Iowa child porn case has comic book collectors reeling
Just one week ago a 39-year-old Glenwood man entered a guilty plea in federal court to child pornography charges. The man, Christopher Handley, unlike others who have faced similar charges, did not e-mail or transfer nude photos of himself to a minor, nor did he engage in viewing online child pornography videos or pictures. His crime centered around a shipment of seven graphic novels from Japan, known as manga. And that has prompted a firestorm of activity within the collectors’ community.
Labor of Love
She said that “preservation” and “sustainability” describe the goals of the people being honored this year. Theme of National Preservation Month is “This Place Matters,” also the name of a photo-sharing campaign that was created to help people share the places that matter to them, to illustrate that heritage is local and that history is all around. “This is what Randy Roberts and Janette Mauk did in their book,” Carlson said. The book and postcard set are part of the “Images of America” series published by Arcadia Publishing. The firm first contacted Carlson, who referred them to Roberts, archivist and curator of Special Collections at Axe Library, Pittsburg State University. Mauk also works in Special Collections. They were in exactly the right place to compile the book — Special Collections has a huge number of Pittsburg photos.
Center goes to the source to collect area histories
LSU has its own version of StoryCorps in the guise of the T. Harry Williams Oral History Center. The center, with offices in the Agnes Morris House on Raphael Simms Drive, collects oral histories on a variety of Louisiana-related subjects. Jennifer Abraham is director of the center, which is part of LSU Libraries’ Special Collections. “We were founded in 1991,” Abraham said. The center was named for historian T. Harry Williams, a Pulitzer Prize-winning author and longtime LSU professor who used tape recorded interviews to collect information for his Huey Long books. Williams developed interview techniques that were used to collect information about the university itself.
As a teenager, Pierre-Jean Chalencon was given a motorcycle as a birthday present from his parents. The relationship lasted five minutes. He sold the cycle and used the proceeds to buy an engraving of the first decision by then French Gen. Napoleon Bonaparte, the "Coup d' Etat of the 18th Brumaire." "It was important. It was his first proclamation as commander," Chalencon suggested some two decades later as he escorted a reporter through a collection of some 400 Napoleon artifacts that he has gathered. The collection is currently taking temporary residence at the National Constitution Center in Philadelphia.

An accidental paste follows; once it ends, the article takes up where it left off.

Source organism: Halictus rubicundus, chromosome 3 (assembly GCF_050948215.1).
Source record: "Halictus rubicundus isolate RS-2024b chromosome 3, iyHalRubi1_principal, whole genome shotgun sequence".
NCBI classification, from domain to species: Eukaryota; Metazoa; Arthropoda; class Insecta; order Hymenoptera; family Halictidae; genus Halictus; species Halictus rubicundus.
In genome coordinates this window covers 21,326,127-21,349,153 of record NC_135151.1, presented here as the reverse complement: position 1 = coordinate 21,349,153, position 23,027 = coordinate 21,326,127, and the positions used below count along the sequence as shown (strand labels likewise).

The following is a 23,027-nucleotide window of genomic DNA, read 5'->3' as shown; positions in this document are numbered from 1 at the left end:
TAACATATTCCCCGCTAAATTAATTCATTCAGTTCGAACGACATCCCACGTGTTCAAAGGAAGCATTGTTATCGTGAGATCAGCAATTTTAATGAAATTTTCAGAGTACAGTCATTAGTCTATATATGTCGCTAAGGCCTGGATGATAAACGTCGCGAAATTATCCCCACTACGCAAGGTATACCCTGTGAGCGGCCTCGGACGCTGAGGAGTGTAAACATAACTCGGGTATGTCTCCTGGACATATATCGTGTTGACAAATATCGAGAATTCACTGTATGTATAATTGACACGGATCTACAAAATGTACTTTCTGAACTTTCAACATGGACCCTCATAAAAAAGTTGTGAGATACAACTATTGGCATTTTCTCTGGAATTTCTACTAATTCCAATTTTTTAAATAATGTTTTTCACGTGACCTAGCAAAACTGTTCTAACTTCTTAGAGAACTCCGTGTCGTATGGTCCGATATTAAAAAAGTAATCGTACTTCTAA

Christie's New York to Offer Five Centuries of Botanical Books in June
Christie’s presents the sale of Important Botanical Books on June 24 featuring many of the most significant medicinal herbals and fine illustrated botanical books from the 15th through the 19th century. Over 200 works, including many of the most celebrated in the history of the field, document the development of the scientific and artistic studies of plants throughout these four centuries. What distinguishes these works from other scientific books are the quantity, and John Hill, The Vegetable System, London, 1773-1786 Estimate: $200,000-300,000 outstanding quality, of illustrations they contain, from the earliest woodcut illustrations of the 15th century to the many extensive of hand-colored illustrations of the 18th and 19th centuries. The present collection comprehensively reveals the development of the simultaneous pursuit of artistic representation and scientific accuracy.
'Ancient' artifacts, cyber scams
But a funny thing happened on the way to EBay's boom as a new forum for very old collectibles. [Charles "Chip"] Stanish says that contemporary inhabitants of ancient lands soon learned that many online antiquities shoppers were, shall we say, a tad lacking in connoisseurship, not to mention in basic consumer sense. It became apparent, he says, that people on the Net could be fooled into buying knickknacks dressed up to look plausibly ancient. Why should local diggers break their backs and risk arrest when they could stay home and make a cottage industry out of copying, with less or more verisimilitude, what their ancestors had wrought? Stanish published his ideas in an essay in the May/June issue of Archaeology magazine, entitled "Forging Ahead, Or, How I Learned to Stop Worrying and Love eBay."